The majority of these mutations are missense mutations affecting the amino acid residues located either in the hinge region or the conserved core structures in the cytosolic region [Table 2]. These mutations, therefore, are expected to interfere with fundamental properties of the protein such as folding, heme binding, substrate accommodation, and interaction with the redox partner. [14] As these mutations have been identified throughout the gene, there are no major hot spot regions in the CYP1B1.
Table 2 :Distribution of different types of CYP1B1 mutations worldwide

Click here to view

Prevalent Mutations in CYP1B1

Among the various CYP1B1 mutations, the G61E was the most prevalent mutation in 69.3% (43/62) of Saudi Arabians and 29% (30/104) of Iranian patients [Table 3]. Apart from G61E, the R390H and R368H mutations were also identified with a higher frequency (20.1% and 10.6%, respectively) in Iranian patients. In the Saudi Arabian population, 44.2% (19/43) of the patients with G61E did not manifest the disease at presentation, indicating the incomplete penetrance of this mutation. [31] In the Iranian population, 26/29 cases with G61E were bilateral with an age of onset within 3 months of life and raised IOP. [36]
Table 3 :Prevalent CYP1B1 mutations in different PCG populations

Click here to view

E387K was the only mutation identified in all the 20 PCG cases among the Slovakian gypsies suggesting a single ancestral mutational event [Table 3]. The common haplotype background of the patients harboring this mutation further confirmed the founder effect of E387K mutation in this population. [32]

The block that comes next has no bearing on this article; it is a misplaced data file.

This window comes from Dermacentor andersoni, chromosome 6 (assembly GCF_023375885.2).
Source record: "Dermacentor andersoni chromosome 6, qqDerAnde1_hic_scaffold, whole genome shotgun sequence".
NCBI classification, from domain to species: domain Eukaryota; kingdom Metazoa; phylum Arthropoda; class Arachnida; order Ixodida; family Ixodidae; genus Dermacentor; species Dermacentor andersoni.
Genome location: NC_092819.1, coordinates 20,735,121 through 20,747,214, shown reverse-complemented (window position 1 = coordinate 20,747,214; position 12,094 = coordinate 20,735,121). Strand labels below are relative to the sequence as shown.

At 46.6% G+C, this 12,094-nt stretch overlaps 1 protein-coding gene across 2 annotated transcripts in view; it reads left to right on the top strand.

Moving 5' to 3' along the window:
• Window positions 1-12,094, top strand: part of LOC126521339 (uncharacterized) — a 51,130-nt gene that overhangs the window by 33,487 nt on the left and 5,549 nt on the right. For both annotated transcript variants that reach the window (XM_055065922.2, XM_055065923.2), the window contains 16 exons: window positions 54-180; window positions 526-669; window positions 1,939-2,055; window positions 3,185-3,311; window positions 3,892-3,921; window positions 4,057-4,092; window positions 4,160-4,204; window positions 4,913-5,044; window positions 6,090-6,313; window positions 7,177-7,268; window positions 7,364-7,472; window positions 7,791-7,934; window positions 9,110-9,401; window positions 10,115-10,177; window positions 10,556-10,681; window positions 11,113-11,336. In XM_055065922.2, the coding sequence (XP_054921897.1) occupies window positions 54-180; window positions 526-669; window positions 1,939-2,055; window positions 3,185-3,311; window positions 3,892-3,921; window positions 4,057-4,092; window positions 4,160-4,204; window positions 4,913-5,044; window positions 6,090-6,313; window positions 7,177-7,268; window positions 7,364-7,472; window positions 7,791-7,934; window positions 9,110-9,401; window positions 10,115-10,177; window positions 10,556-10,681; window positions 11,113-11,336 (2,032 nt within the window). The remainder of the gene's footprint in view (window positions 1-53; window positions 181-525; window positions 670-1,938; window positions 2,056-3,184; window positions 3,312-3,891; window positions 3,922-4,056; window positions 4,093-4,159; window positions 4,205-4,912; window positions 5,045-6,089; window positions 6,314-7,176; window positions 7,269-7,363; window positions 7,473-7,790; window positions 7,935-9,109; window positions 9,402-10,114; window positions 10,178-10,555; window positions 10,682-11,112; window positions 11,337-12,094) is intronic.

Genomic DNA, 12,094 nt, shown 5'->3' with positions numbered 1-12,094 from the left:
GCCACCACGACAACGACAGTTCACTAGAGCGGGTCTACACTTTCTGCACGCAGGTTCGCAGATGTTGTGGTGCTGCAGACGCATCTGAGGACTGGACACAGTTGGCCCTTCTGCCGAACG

In the Brazilian population, 4340delG was the most predominant mutation identified in 23% (12/52) of cases [Table 3]. All patients with 4340delG had bilateral disease with an age at onset within the first month of life and IOP ranging from 25 to 55 mmHg. [6]

The R368H mutation was the most predominant CYP1B1 mutant allele identified in PCG among Indian cases [Table 3]. However, clinically there was no association of severity of the disease phenotype with this mutation. [37],[42]

Clustering of prevalent CYP1B1 mutations on Common Haplotype Backgrounds

Haplotypes generated with five intagenic SNPs (R48G, A119S, V432L, D449D and N453S) in CYP1B1 in different populations indicated that the "C-G-G-T-A" was the most prevalent haplotype amongst PCG cases harboring CYP1B1 mutations, while the "G-T-C-C-A" was the most common haplotype among the controls. [39] Most of the common mutations in different populations were found to cluster on the "C-G-G-T-A" haplotype and thus this must have been an ancient haplotype. An extensive haplotype analysis supplemented by evolutionary insights suggested that the clustering of mutations from different geographical regions on the same haplotype background is suggestive of their common founder effects. Also, the occurrence of the same mutation on similar haplotype backgrounds in different geographical regions is probably due to human migration. [39] This phenomenon has also been observed in cases with CYP1B1 mutations in primary open angle and primary angle closure glaucomas. [57]